Annual inflation in Egypt hit 39.7 percent in August, official figures showed, an all-time high for the country as it grapples with a punishing economic crisis.
It comes immediately after the previous record of 38.2 percent was recorded in July, and over a year into an unrelenting economic crisis that has seen the currency shed half its value against the US dollar since early last year.
Food and drink prices alone registered a 71.9 percent increase compared to August 2022, state statistics agency CAPMAS announced on Sunday, adding to the burden of families who have been struggling to make ends meet.
The economic crisis in the import-dependent country was catalysed by Russia’s invasion of Ukraine last year, which destabilised crucial food supplies and unsettled global markets.
Investors pulled billions out of Cairo’s foreign reserves, which remain buoyed by deposits from wealthy Gulf allies whose promises to purchase Egyptian state assets have fallen short of government targets.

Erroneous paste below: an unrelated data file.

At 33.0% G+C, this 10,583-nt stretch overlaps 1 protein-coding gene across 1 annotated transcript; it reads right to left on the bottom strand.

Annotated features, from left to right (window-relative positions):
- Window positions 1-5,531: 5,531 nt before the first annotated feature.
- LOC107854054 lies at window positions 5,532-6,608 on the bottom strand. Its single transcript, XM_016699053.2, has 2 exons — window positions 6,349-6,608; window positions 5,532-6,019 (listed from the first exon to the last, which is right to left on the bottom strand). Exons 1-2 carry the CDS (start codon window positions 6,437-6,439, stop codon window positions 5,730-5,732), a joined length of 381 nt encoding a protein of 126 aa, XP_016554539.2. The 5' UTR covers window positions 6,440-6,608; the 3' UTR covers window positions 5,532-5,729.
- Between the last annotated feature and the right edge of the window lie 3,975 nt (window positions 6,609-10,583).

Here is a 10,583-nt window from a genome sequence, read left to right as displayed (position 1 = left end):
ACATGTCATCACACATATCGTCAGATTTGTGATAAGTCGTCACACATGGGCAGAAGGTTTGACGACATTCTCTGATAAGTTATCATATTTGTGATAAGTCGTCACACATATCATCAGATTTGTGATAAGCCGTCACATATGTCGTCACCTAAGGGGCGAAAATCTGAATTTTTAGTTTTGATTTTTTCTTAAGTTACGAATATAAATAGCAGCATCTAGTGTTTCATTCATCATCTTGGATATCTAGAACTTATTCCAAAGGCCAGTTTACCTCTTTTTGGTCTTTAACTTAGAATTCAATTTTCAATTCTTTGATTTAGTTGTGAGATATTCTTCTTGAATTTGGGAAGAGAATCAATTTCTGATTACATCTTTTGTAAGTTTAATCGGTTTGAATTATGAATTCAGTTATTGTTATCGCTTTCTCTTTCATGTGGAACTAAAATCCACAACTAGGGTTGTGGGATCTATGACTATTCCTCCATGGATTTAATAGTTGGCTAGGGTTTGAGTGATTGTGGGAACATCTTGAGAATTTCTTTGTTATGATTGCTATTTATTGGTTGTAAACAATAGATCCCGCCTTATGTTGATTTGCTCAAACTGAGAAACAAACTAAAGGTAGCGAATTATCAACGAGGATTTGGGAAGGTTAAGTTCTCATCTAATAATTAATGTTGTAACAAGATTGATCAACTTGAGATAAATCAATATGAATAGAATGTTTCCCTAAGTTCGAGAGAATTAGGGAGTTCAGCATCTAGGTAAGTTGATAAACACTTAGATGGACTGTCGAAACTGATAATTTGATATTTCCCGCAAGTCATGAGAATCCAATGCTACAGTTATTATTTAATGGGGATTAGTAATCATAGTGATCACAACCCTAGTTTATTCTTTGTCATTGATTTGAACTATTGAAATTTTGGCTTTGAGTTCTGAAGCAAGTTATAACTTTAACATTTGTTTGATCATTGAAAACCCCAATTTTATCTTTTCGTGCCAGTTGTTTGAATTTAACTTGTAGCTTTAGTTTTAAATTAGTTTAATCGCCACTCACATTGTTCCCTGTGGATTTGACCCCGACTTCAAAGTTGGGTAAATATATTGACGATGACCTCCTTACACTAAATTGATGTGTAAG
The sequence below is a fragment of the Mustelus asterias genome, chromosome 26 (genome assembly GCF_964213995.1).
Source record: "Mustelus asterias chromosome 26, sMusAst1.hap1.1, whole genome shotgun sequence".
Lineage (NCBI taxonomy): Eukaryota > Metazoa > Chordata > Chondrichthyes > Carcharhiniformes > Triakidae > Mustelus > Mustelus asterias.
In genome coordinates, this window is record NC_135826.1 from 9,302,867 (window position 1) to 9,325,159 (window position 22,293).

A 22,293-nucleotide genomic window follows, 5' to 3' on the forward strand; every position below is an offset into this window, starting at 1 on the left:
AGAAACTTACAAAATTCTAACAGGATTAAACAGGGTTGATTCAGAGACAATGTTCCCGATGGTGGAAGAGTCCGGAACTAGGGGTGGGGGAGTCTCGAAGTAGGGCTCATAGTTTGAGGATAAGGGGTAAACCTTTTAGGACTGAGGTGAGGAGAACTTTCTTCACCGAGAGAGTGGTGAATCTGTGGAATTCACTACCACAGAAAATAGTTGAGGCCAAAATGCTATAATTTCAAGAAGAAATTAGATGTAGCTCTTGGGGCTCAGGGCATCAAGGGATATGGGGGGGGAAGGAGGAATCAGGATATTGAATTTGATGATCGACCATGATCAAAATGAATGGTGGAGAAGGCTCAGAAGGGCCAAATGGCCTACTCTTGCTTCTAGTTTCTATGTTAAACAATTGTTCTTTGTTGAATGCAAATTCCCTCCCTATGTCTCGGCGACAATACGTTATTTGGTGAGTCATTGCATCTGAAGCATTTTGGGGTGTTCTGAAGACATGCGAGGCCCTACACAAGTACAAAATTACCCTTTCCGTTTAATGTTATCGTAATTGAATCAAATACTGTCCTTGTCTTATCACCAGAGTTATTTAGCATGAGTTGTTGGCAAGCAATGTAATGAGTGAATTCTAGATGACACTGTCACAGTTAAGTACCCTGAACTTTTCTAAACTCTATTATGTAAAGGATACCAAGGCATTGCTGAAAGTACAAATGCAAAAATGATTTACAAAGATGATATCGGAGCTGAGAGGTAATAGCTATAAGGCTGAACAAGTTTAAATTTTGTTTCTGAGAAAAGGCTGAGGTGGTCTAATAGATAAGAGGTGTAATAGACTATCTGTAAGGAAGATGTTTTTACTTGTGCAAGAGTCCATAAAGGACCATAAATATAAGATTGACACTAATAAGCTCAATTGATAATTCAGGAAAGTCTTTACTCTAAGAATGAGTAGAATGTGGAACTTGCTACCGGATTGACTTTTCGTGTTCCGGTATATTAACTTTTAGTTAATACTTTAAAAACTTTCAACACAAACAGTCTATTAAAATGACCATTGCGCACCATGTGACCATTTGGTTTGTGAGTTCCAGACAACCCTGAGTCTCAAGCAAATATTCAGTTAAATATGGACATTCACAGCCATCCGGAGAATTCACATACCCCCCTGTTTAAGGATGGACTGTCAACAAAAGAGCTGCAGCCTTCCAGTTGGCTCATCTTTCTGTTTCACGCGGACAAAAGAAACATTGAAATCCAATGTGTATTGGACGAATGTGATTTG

Even before the current crisis, 30 percent of Egyptians were living below the poverty line, according to the World Bank, with another 30 percent vulnerable to falling into poverty.
Egypt, the Arab world’s most populous country, has been dependent on bailouts in recent years, from both Gulf allies and the International Monetary Fund.
Last year, the IMF approved a $3 billion loan for Egypt conditioned on “a permanent shift to a flexible exchange rate regime”.
The country’s external debt bill has tripled over the past decade, rising to a record high of $165.4 billion this year, according to Ministry of Planning figures.